SWOT Analysis Examples for Business Studies
SWOT analysis is a one kind of model of different strategic management models. It is strategic planning technique which used to support an individual or organization for detecting the Strengths, Weaknesses, Opportunities, and Threats related to commercial competition or planning development. However, there are described about the meaning of SWOT, importance of SWOT analysis and also sources of data for SWOT analysis.
Meaning of SWOT Analysis:
SWOT stands for strengths, weakness, opportunities and threats. Strengths and weaknesses are internal factors, and opportunities and threats are external factors of an organization. In SWOT analysis, the data framework structure looks like the following:
|Data Sources||Positive Factors||Negative Factors|
Internal data relate to information concerning the internal operations of the organization. These include financial structure, personal characteristics, organizational structure, production issues, and so on. External data are ‘external’ in their relationship to the organization. They include environmental characteristics such as legal requirements, political circumstances, economic scenario, competitor’s strategies and tactics, cultural and social patterns, demographic trends, technological progress, etc.
Within all the internal and external data relevant to the organization are four categories of information: internal strengths, internal weaknesses, external opportunities and external threats.
You will find that the strategists in an organization assess the organization’s internal strengths and weaknesses, and evaluate its environmental opportunities and threats. SWOT analysis facilitates a firm to formulate appropriate strategies in the context of the firm’s vision and mission. The strategies help in accomplishing the firm’s vision or mission by exploiting its strengths and opportunities as well as by overcoming its threats and correcting or avoiding the weakness.
Attached figure present a scenario that shows how SWOT analysis leads to strategy formulation. You can see in the figure that the vision of a company sets the ground for developing a mission statement. In order for the managers to understand the company situations, they undertake an analysis of the company’s strengths, weaknesses, opportunities and tha reats on the basis of internal and external data respectively. Then, based on the SWOT results, they formulate appropriate strategies to support the mission by exploiting opportunities and strengths, neutralizing the threats identified in the external environment, and overcoming weakness.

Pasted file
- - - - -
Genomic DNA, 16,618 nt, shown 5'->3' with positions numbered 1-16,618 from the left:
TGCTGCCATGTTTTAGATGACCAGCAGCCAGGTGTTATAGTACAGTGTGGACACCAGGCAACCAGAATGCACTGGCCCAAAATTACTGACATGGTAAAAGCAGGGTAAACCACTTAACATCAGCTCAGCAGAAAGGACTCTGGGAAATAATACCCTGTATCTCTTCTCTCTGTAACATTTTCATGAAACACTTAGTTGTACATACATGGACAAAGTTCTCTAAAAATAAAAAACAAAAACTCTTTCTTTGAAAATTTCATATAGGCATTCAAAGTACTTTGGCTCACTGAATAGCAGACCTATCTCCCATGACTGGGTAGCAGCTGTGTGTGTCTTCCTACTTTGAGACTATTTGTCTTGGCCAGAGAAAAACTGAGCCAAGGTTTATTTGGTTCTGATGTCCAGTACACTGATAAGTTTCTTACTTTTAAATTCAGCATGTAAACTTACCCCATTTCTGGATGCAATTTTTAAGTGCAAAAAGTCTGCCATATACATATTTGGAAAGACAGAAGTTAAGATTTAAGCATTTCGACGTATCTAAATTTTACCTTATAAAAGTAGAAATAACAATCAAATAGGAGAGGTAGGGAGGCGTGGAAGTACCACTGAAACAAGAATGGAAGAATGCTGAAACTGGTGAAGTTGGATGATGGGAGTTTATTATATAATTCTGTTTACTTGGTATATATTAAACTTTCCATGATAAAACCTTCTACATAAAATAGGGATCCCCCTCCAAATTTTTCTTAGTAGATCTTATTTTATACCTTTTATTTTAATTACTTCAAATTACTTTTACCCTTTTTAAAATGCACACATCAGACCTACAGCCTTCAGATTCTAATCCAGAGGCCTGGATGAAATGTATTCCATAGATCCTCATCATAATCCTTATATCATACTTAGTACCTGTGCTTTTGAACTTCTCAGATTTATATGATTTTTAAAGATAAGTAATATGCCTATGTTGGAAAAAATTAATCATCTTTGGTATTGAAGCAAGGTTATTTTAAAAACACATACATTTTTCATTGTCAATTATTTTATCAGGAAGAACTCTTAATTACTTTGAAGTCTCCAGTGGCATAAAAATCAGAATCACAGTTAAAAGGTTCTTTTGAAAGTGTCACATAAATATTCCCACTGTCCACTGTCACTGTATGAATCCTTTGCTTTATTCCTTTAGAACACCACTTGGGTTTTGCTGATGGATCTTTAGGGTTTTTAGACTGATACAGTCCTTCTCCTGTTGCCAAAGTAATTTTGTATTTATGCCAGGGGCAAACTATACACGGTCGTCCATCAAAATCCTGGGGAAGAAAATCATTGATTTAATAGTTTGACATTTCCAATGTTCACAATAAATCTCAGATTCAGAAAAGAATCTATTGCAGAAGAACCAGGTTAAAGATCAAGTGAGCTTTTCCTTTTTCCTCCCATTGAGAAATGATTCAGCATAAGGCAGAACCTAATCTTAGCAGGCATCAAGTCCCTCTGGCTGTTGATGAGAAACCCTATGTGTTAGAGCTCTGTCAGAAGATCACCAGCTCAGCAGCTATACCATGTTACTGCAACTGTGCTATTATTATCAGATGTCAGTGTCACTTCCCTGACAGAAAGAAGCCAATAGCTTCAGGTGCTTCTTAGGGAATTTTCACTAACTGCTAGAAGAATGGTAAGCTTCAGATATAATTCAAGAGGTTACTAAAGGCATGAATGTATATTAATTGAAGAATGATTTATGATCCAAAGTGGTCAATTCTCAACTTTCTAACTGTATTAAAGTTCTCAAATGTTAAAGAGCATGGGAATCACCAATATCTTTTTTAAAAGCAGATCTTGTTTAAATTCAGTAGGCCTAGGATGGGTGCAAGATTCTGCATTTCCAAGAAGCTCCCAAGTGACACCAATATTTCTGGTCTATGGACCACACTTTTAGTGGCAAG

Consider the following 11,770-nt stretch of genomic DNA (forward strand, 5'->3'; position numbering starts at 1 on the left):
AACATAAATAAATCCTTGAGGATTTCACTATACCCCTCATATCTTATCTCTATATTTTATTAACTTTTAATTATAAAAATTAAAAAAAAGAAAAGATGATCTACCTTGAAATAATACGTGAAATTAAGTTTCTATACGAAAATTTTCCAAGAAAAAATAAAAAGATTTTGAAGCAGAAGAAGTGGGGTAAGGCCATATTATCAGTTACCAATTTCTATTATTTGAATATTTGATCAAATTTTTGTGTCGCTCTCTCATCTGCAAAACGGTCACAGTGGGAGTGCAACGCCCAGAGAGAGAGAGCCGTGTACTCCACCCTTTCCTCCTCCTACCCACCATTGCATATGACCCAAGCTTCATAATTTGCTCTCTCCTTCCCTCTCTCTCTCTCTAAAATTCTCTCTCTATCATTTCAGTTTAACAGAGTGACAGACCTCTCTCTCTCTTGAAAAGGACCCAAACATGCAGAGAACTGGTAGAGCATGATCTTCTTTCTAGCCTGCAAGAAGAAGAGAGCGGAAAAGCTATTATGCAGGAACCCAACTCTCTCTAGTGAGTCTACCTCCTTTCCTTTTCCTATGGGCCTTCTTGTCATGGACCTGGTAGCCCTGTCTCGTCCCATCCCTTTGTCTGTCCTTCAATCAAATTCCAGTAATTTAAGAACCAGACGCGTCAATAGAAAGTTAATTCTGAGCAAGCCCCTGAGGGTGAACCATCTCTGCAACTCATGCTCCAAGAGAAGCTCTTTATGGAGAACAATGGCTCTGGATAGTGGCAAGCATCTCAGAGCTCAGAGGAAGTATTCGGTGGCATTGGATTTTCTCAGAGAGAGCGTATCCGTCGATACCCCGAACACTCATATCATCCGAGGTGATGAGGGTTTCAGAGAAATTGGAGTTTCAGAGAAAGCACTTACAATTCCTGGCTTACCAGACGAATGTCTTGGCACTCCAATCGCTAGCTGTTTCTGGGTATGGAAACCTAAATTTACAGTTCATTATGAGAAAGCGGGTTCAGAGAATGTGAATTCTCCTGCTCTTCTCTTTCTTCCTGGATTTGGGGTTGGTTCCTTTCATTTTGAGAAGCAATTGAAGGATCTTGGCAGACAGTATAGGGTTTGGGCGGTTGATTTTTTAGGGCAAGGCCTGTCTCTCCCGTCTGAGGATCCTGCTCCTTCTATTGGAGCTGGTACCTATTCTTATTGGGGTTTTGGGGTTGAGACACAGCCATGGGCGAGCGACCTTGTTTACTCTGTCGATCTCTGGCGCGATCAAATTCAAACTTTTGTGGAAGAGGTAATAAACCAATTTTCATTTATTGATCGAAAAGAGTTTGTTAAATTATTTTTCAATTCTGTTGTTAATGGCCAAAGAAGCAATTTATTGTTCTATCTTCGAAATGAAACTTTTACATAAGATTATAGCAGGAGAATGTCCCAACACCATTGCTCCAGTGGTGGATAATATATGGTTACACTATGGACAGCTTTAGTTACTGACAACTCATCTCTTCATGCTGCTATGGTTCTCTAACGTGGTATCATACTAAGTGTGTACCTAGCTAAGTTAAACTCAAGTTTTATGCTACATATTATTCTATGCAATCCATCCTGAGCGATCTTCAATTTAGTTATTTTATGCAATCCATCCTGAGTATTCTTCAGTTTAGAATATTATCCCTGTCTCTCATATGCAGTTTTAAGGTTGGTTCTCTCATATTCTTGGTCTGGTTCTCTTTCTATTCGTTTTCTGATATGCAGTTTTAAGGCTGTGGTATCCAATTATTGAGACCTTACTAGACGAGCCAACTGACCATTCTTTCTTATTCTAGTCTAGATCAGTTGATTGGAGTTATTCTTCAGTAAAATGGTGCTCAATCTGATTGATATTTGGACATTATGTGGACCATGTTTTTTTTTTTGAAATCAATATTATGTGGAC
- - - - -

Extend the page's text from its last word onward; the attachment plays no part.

Before you embark on SWOT analysis, you are expected to have a broad idea about the meaning of strength, weakness, opportunity and threat.
The first indicator of SWOT analysis is strength. Strength is something that a company is good at doing. It is a distinctive competence of an organization that enables it to achieve a special advantage in the marketplace. Any resource, skill or another advantage relative to competitors can be called strength. Anything can be a strength if it gives the organization enhanced competitiveness.a A strength can take the produce of an expertise/skill, valuable human assets, valuable physical assets, fruitful alliances, valuable intangible assets, etc. adequate physical facilities such as land and building or machinery, sufficient financial resources, trained and qualified marketing people, well-managed information systems, able top leadership and good image of the organization are some examples of internal strengths.
The second indicator of SWOT analysis is weakness. Poor situation and lack of organization is called weakness. Weakness places the organization at a drawback. Weakness indicates a deficiency or limitation or constraint. Any weakness affects an organization’s performance adversely. An organization’s internal weakness can relate to
- Deficiencies in competitively important skills;
- A lack of competitively important physical, organizational or intangible assets
- Weak/missing competitive capabilities in key areas.
Examples of internal weaknesses include inadequate physical and financial resources, untrained executives, strained labor-management relations, poor leadership the top, use of old technology that hinders production and the like.